MBDA’s Spear missile, intended primarily for the UK’s F-35 fleet but also for Typhoon, has been fired for the first time. The trial was undertaken in March at the Aberporth range in the Irish Sea from a standard production Typhoon (aircraft BS116), flown by BAE Systems chief test pilot Steve Formoso. During the test the missile righted itself from its inverted carriage position, deployed its wings, started its motor, made a number of maneuvers and flew to a predetermined point of impact.
Spear originated in the UK MoD’s SPEAR (Selected Precision Effects at Range) program to provide five guided weapon capabilities, which crystallized as Paveway IV (Capability 1), Brimstone (Cap 2), Spear (Cap 3), Storm Shadow (Cap 4) and Future cruise/anti-ship weapon (Cap 5).
From the outset the Spear was designed for carriage by the F-35, and had the brief of covering a very wide range of target sets, from traditional armour and naval vessels, to emerging threats such as soft-skinned vehicles on the move and fast inshore attack craft. It had to be network-enabled, with a long reach, and able to be carried in sizeable load.
The F-35 can carry four Spears on a single launcher in each of its weapon bays, plus additional launchers under the wings, for a maximum of 16 missiles. Typhoon will carry up to four three-round launchers on underwing hardpoints.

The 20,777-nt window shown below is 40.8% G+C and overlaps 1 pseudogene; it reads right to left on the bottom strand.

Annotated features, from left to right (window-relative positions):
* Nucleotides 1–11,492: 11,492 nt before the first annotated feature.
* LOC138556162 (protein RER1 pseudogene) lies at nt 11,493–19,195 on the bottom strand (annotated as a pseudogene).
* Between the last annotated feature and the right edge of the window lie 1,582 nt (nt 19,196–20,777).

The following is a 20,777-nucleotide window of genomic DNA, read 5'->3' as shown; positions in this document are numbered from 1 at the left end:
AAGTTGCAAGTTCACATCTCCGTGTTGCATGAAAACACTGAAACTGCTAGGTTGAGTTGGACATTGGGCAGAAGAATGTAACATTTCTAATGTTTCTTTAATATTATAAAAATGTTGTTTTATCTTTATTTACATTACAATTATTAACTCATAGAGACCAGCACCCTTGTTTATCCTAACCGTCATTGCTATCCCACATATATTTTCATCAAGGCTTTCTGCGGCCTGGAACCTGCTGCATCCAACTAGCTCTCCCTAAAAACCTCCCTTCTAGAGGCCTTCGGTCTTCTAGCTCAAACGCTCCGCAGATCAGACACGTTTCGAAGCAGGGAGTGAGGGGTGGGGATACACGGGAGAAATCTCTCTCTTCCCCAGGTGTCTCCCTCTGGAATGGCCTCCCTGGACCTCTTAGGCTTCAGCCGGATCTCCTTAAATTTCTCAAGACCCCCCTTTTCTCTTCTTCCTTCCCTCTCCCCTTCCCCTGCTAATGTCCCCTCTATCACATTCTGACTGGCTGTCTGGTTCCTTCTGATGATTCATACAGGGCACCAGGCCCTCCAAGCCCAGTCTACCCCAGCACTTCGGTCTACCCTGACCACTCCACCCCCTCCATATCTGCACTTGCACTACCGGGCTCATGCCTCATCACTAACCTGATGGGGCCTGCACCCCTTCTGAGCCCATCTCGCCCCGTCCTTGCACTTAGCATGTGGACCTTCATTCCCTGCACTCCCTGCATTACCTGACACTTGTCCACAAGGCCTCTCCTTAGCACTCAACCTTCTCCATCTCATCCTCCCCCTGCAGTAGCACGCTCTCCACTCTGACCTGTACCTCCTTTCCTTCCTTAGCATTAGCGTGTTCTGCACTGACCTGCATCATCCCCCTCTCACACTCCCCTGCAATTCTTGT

For guidance Spear has inertial and anti-jam GPS systems, allowing different navigation modes, and an advanced dual-mode seeker that has been extensively tested in a turret mounted under a Piper Navajo testbed. The weapon can be targeted by laser, or an innovative imaging radar seeker that provides a radar ‘picture’ of the target area. This capability permits precise targeting over a wide area, and simultaneous releases against different targets. Spear also has a datalink that allows reprogramming in flight.
A new multi-effects insensitive munition warhead from TDW is employed, the effects of which can be tailored to operational demands. It can produce a tandem shaped-charge effect against armour, blast/frag effect against soft vehicles, and a breach/penetrate effect for hardened structures and buildings. Different fuze delays can be programmed, including in flight.
Propulsion for the Spear comes from a Pratt & Whitney TJ-150-3 turbojet, increasing the Spear’s range to more than 62 miles (100 km) and improving its performance in the end-game. It also overcomes the issues associated with low-altitude launches and headwinds encountered by unpowered glide bombs.
March’s successful first trial was the culmination of the missile’s assessment phase, which was followed in April by a £411m development contract under which MBDA will deliver a weapon that is ready for integration on the F-35B for the UK. No releases from the F-35 are planned during that time, but the successful initial test has given confidence in the overall system. Detailed work is now proceeding on the various sub-systems of the missile.